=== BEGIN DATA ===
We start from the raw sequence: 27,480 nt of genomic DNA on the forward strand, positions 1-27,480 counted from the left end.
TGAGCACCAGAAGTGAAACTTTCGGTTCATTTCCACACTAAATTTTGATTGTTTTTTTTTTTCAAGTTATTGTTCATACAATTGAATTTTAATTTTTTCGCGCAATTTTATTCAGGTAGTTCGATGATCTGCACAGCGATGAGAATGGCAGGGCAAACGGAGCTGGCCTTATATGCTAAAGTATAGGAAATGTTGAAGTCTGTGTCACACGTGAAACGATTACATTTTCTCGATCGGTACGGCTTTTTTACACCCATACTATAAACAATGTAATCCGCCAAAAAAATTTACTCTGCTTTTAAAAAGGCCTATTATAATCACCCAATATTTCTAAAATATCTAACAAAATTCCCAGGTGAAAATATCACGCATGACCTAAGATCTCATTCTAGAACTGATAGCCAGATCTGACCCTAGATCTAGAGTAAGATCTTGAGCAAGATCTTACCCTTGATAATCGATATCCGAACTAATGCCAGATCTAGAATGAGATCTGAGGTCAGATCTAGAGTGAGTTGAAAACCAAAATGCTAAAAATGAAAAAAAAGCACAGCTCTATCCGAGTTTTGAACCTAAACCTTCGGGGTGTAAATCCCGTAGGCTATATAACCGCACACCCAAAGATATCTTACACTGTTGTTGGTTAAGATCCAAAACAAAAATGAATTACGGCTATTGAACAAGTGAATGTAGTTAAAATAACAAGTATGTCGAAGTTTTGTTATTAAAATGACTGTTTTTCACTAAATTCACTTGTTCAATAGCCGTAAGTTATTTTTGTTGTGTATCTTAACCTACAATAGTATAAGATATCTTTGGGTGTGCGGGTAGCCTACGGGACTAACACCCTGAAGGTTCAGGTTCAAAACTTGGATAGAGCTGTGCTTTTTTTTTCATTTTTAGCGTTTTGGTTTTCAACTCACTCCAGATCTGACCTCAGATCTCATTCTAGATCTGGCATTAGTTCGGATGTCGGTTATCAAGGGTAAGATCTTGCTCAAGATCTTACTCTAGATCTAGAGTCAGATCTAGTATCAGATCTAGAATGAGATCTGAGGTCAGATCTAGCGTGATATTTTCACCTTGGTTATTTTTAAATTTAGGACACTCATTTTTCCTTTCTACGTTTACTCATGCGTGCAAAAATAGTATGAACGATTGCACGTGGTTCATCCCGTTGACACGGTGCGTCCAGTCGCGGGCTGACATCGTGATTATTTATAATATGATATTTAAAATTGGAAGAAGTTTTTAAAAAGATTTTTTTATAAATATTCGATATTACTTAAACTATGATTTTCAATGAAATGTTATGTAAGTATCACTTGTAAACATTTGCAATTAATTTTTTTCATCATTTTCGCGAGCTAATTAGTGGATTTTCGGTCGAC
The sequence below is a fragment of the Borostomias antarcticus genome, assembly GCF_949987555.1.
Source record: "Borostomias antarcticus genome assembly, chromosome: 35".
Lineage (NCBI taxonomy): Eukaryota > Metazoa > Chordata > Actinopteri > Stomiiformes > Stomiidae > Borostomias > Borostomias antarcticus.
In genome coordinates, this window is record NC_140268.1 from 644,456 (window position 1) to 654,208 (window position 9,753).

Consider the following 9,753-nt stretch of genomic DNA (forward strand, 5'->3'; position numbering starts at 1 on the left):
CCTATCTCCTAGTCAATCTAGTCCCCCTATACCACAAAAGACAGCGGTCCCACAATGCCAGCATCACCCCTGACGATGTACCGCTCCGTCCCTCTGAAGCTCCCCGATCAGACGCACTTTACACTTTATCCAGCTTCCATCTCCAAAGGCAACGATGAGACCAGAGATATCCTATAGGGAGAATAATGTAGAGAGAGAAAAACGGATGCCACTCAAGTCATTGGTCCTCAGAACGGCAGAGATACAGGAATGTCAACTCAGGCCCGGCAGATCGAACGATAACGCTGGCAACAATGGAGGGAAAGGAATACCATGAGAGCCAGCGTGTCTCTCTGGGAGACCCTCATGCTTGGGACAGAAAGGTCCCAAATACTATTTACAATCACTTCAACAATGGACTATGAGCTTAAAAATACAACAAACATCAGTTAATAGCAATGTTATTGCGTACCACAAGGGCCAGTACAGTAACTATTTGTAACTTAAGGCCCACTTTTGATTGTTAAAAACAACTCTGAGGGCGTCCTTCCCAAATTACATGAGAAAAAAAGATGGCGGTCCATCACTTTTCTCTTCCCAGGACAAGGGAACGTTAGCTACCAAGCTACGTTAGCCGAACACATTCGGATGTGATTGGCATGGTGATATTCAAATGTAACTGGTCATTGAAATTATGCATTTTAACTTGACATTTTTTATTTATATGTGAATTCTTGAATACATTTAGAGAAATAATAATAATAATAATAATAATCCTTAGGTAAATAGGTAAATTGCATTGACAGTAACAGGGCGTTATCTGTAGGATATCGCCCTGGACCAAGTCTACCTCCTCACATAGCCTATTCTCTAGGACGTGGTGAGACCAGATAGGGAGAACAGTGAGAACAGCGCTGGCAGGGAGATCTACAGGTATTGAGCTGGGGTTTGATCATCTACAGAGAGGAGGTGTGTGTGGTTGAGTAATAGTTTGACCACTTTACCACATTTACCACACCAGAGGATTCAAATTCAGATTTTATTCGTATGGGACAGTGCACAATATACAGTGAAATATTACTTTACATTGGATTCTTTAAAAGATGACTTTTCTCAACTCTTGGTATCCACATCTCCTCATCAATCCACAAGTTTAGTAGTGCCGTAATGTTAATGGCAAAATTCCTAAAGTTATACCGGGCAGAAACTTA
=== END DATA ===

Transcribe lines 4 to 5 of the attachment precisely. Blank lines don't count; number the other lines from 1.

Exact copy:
Source record: "Borostomias antarcticus genome assembly, chromosome: 35".
Lineage (NCBI taxonomy): Eukaryota > Metazoa > Chordata > Actinopteri > Stomiiformes > Stomiidae > Borostomias > Borostomias antarcticus.